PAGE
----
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Ariadne in Vienna

20 Jan

The Vienna State Opera is one of my favourite opera houses.  I fell in love with it on my visit, in 1982.  I arrived in Vienna and saw that it was Otello with Domingo and Price.  It was my first Otello and the first time I had seen either of the singers live.  There was a queue, which I joined and which turned out to be for standing places.  My place cost me the equivalent of 50p and I came out hooked on Otello, Domingo and Vienna.  I cannot think of a better way of encouraging an opera-going habit than to enable people to get to the opera for that price and if there is one thing I would change about the Royal Opera House, it would be to place a large standing area at an equivalent place in the Stalls Circle at a similar price.

Since then, I’ve seen a mix of performances, some good, some not.  There are two problems with Vienna: the patchiness of the casting and the variability of the productions, neither helped by the fact that rehearsal periods are pretty short.  On the other hand, it is also capable of producing some wonderful evenings: two years ago I saw Werther with Kaufmann and Koch in a really thoughtful production by Andrei Serban which was probably the finest performance of that opera that I’ve seen.

Anyway, on my visit this year, I decided to avoid Fledermaus (not a great cast) in favour of a good New Year’s Eve meal at Steiereck and got instead to Ariadne auf Naxos on 2nd January.  This is a new production (first night just over a fortnight ago) and the casting looked promising.

Before this, my view of Ariadne was that it’s a pleasant enough opera that I can take or leave, with some really marvelous moments, an enjoyable prologue but the opera goes on a bit.  I suspect that this view was due for revision but that it’s an opera that you need to get to know.  This was my sixth visit to the opera over 27 years but I’d not listened to it in between and this was the first time I really felt I could get to love the piece and I’ve listened to it a lot since.

Partly this was to do with Sven-Eric Bechtolf’s production which I found among the most convincing that I’ve seen.  Bechtolf finds a link between the prologue and the opera which has never been so apparent in any production that I’ve seen.  Both are about compromising ideals but Bechtolf suggests that, just as Ariadne finds unexpected happiness with Bacchus, so the same can happen with the Composer and Zerbinetta.  So the prologue cast do not go home at the end of the prologue but take part in the opera.  You see them sitting in the audience watching the opera; the dancing master directs the proceedings, the composer plays the piano for Zerbinetta and provides her with the ever more fearsome cadenzas for her aria (she rejects the final one) and the final image is of the two of them embracing after Ariadne and Bacchus had left the stage.  The opera is about them rather than anyone else.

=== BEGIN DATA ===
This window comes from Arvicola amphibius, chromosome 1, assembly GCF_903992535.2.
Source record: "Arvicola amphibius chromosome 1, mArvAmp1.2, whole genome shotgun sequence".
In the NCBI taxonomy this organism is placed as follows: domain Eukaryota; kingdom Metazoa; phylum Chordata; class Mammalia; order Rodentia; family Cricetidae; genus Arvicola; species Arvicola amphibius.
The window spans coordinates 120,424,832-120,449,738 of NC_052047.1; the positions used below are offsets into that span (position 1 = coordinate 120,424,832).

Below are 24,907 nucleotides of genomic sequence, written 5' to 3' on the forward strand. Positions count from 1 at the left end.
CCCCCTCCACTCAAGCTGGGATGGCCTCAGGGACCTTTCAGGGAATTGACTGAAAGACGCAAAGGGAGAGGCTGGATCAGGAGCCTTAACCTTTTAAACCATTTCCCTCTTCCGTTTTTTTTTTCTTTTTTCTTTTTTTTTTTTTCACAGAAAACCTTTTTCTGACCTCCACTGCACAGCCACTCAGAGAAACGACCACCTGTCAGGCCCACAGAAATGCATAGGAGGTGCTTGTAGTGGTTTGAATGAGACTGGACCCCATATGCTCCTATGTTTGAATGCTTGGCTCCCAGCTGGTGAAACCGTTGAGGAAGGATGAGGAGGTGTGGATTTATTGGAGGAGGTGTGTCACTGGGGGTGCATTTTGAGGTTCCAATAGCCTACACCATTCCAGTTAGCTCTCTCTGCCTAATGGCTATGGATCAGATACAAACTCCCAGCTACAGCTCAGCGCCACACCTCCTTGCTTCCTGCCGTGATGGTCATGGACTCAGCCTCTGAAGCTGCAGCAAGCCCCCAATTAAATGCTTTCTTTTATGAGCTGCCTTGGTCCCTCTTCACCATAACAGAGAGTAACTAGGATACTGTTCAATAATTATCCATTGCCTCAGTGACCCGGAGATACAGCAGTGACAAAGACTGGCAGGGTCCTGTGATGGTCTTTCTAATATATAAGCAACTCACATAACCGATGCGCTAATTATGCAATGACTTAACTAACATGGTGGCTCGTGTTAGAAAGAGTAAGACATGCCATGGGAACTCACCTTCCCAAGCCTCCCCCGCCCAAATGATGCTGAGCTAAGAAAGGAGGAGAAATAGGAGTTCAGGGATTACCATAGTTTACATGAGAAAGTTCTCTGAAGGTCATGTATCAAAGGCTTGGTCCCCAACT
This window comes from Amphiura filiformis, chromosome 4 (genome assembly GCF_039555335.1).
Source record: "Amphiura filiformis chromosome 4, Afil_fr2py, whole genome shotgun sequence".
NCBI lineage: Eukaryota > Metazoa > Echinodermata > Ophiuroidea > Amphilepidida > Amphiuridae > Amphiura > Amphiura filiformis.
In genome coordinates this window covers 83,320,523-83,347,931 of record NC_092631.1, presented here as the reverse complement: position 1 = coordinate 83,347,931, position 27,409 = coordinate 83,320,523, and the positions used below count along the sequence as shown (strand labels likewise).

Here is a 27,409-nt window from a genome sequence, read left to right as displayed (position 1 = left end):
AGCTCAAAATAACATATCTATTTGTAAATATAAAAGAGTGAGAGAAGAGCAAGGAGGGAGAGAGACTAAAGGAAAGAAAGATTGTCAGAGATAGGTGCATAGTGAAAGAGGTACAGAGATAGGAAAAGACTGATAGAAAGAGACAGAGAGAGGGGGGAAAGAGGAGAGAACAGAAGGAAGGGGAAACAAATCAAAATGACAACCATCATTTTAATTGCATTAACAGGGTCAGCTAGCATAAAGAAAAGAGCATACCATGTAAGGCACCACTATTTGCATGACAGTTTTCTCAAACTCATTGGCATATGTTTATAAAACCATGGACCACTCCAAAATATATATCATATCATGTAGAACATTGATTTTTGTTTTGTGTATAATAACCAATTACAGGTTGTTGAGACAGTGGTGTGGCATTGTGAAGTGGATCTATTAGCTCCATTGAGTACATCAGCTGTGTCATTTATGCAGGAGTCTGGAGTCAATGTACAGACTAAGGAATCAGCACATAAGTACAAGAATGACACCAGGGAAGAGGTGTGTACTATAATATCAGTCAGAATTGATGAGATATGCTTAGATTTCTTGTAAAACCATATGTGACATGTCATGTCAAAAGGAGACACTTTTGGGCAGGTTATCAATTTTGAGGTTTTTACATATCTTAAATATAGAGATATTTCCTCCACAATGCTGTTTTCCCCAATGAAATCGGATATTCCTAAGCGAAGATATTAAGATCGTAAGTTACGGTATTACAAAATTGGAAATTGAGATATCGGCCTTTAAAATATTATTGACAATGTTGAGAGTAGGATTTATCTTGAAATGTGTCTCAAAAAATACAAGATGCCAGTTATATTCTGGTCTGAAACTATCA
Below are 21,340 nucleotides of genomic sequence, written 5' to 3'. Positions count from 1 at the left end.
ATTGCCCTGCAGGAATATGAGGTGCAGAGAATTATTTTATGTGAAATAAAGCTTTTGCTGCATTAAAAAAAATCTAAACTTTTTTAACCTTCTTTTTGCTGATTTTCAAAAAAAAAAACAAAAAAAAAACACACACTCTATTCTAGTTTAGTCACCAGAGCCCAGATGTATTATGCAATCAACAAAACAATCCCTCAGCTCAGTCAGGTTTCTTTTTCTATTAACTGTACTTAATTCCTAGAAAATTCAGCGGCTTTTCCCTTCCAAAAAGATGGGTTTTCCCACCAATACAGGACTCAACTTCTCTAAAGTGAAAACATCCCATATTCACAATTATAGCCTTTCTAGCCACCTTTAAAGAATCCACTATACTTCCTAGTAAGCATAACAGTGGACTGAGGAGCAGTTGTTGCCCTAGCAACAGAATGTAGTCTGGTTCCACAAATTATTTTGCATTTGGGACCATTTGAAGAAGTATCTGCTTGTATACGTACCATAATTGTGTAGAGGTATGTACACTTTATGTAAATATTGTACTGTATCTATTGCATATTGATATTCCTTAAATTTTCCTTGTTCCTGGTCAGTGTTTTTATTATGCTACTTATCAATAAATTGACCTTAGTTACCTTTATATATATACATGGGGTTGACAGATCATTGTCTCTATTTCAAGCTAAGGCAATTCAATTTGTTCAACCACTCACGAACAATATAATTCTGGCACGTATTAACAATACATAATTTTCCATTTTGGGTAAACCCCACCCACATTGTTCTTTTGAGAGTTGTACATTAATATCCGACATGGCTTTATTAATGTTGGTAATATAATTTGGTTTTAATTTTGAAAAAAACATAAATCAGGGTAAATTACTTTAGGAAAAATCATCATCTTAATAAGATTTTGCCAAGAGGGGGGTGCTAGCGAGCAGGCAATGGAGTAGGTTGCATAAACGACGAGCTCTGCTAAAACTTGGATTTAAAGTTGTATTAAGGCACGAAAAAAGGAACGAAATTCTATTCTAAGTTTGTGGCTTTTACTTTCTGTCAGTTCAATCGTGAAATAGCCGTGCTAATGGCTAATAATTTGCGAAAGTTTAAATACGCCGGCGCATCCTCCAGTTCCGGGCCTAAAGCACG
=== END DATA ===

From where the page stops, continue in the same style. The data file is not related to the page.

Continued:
The prologue itself begins in a huge music room with a view out to the garden.  Zerbinetta and her team arrived from the garden, looking in at the windows, rather like a group of refugees or, indeed, five characters in search of a composer.  The rest of the prologue was done very wittily and professionally, though possibly more understated than I’m used to.  There was an admirable Major Domo from Peter Matič and a splendidly concerned an powerless Music Master from Jochen Schmeckenbecher and neatly camp Dancing Master from Norbert Ernst.

The music was very good indeed.  I hugelyadmired Franz Welser-Möst’s conducting and the smooth, very subtle playing of the Philharmonic.  He caught the chamber quality of the work, while allowing the glorious instrumental solos to come out beautifully.  This was great music-making.

The cast was not bad at all.  I hugely enjoyed Krassimira Stroyanova’s gloriously sung Ariadne.  The voice sounded just right for the role and she managed the depths of grief in Es gibt ein Reich very successfully.  She acted wittily and relished the opportunities of being a Prima Donna.  Stephen Gould was a full-voiced Bacchus who made the role sound, if not grateful, then at least not as much of a trial as it can be.

We were due to have Christine Schäfer as the Composer but she cancelled.  Instead we had Stephanie Houtzeel, a mezzo rather than a soprano, but displaying a gloriously rich voice with strong attention to the words and well up to the complexities of Bechtolf’s production.  I wouldn’t mind hearing her, and indeed Stroyanova, at the ROH in the opera and lots of others.  Daniela Fally was an accurate, characterful Zerbinetta who was just a bit small-voiced, I felt, and vocally she didn’t have quite the star quality that makes an audience leap out of its seats after the aria.  I thought Adam Plachetka an excellent Harlequin and the remainder of Zerbinetta’s troupe and the smaller parts were well taken.

So, this was a hugely enjoyable performance – a really elegant, thoughtful performance of the opera.  Hand on heart, I doubt that it was of the quality of some of the earlier casts that the programme reminded us of (when the previous production was new they had Böhm conducting with Baltsa, Gruberova (making her debut), Janowitz, King, Berry and Kunz.  That was in the 1976.  I wonder whether this production will last as long and how far Bechtolf’s careful, detailed direction will survive the rought and tumble of Vienna’s system.  I’d like to see more of Bechtolf’s work – he seems to be a fixture in Vienna at the moment.  It’s worth catching, though, if it’s on when you’re there and the cast looks promising.